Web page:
• Ask one of the founders or executives out to lunch and ask them about the company's vision. Encourage them to keep talking about the future for as long as you can. If you get a sense that they have a handle on everything, maybe your worries are unfounded. But if they seem unsure, then there might be signs of trouble.
  • Bring some of these concerns up with your manager. While you've got your head down writing code, he or she is supposed to be focused on strategy, and acting as a shield for you so that you can focus on what you need to get done. They'll be a good resource for asking questions and brining up your concerns. In fact, that's their job.

Basically you need to figure out if people in power know what's going on with the sales team, and have a handle on what they're doing. If they're unaware of the problem, make them aware.

If they know about it and think it's okay, then it might be time to start looking for another job. It might not be if you really have faith in your founders, but that's something only you can figure out.

Good luck!

answered Oct 28 '11 at 00:47
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Hartley Brody
1,317 points
  • Just a comment, the sales team IS my manager and the VP/Comptroller and both are executives and have at least some stake in the company. I am paid very well and get bonuses at their discretion but have no stake. – Maple Shaft 6 years ago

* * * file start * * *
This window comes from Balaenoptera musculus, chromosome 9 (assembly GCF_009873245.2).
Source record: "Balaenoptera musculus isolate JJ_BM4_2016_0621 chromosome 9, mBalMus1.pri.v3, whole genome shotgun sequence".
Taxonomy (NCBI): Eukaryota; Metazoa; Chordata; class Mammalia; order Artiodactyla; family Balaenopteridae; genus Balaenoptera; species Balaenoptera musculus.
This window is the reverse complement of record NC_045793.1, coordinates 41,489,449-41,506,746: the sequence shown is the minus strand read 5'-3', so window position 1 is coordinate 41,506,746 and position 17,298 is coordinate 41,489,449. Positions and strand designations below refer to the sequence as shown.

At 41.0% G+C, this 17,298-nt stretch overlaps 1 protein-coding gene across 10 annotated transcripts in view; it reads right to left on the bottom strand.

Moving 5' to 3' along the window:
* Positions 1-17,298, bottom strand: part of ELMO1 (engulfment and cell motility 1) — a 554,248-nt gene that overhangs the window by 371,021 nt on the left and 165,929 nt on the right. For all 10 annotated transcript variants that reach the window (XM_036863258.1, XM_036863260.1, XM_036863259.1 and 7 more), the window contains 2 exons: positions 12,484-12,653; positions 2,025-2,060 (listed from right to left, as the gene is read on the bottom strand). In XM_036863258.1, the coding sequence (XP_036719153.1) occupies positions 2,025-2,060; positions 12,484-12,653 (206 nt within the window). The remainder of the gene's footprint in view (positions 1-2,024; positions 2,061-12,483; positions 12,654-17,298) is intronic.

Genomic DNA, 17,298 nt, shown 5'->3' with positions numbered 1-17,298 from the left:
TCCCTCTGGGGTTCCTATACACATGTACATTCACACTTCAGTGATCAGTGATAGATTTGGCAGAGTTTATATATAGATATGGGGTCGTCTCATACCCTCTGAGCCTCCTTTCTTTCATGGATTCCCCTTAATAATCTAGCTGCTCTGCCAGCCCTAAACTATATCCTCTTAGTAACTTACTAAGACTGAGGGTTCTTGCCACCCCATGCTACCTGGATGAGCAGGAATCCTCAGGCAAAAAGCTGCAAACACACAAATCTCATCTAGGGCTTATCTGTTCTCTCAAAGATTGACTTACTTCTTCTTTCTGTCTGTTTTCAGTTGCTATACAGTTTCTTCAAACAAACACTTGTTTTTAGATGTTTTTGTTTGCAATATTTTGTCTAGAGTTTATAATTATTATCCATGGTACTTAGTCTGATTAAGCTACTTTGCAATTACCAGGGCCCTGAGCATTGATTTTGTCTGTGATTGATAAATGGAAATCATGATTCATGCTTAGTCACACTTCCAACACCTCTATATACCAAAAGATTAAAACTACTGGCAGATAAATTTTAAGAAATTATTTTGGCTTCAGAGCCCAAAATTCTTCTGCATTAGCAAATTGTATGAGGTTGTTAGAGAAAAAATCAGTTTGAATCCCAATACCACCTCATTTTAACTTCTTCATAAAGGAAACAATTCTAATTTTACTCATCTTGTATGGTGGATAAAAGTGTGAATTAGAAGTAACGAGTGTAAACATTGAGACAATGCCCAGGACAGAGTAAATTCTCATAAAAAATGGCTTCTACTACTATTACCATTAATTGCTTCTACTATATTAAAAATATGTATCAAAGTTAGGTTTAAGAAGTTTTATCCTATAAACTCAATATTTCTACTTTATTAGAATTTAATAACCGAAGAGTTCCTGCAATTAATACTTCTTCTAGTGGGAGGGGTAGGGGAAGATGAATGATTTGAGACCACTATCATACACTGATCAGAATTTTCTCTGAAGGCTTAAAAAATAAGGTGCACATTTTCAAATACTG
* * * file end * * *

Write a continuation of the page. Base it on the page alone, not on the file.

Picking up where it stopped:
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1

Your paragraph that starts with "On top of that, they are talking with MANY different potential customers, which... " sums it all up nicely. You should make company owners aware of these facts and your manager should be very well aware of this since they're marketing. They should be aware they're selling false promises.

If they dismiss your arguments then I can think of nothing else than that:

  • they're either stupid/blind/both
  • they're very well aware of the customers and their (un)seriousness to get involved; hence they can sell them anything because customers eventually won't buy the product

If the first one is true, then your arguments should be convincing to your manager (when sitting at the same table with company owners)

If the second one is true, you have nothing to worry about.

answered Oct 28 '11 at 01:36
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Robert Koritnik
308 points
  • What they are selling isn't absurd, but the timelines the customers want are tight and if more than one of them sign then we are in trouble. – Maple Shaft 6 years ago
  • @maple_shaft: hence the *false promises*. Each can be done, but not more. They're not selling to one customer but many. So they're making false promises. So basically this is not a question whether they'll pull it off but **when** will it break... – Robert Koritnik 6 years ago